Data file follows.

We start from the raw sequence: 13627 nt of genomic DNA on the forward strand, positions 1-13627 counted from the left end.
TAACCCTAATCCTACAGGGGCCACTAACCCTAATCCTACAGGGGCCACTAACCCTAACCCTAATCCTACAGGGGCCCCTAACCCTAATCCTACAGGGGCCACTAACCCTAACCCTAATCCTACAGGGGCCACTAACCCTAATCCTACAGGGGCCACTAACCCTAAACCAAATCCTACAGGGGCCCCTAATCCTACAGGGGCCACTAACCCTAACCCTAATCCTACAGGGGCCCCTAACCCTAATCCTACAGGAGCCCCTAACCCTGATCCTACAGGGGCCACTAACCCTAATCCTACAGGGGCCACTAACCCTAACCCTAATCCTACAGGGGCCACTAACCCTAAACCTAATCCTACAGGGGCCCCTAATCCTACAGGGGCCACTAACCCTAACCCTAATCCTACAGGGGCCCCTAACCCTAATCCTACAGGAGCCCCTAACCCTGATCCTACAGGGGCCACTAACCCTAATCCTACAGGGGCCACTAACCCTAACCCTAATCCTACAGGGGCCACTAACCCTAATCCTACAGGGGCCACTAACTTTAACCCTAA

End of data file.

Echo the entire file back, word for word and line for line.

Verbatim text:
We start from the raw sequence: 13627 nt of genomic DNA on the forward strand, positions 1-13627 counted from the left end.
TAACCCTAATCCTACAGGGGCCACTAACCCTAATCCTACAGGGGCCACTAACCCTAACCCTAATCCTACAGGGGCCCCTAACCCTAATCCTACAGGGGCCACTAACCCTAACCCTAATCCTACAGGGGCCACTAACCCTAATCCTACAGGGGCCACTAACCCTAAACCAAATCCTACAGGGGCCCCTAATCCTACAGGGGCCACTAACCCTAACCCTAATCCTACAGGGGCCCCTAACCCTAATCCTACAGGAGCCCCTAACCCTGATCCTACAGGGGCCACTAACCCTAATCCTACAGGGGCCACTAACCCTAACCCTAATCCTACAGGGGCCACTAACCCTAAACCTAATCCTACAGGGGCCCCTAATCCTACAGGGGCCACTAACCCTAACCCTAATCCTACAGGGGCCCCTAACCCTAATCCTACAGGAGCCCCTAACCCTGATCCTACAGGGGCCACTAACCCTAATCCTACAGGGGCCACTAACCCTAACCCTAATCCTACAGGGGCCACTAACCCTAATCCTACAGGGGCCACTAACTTTAACCCTAA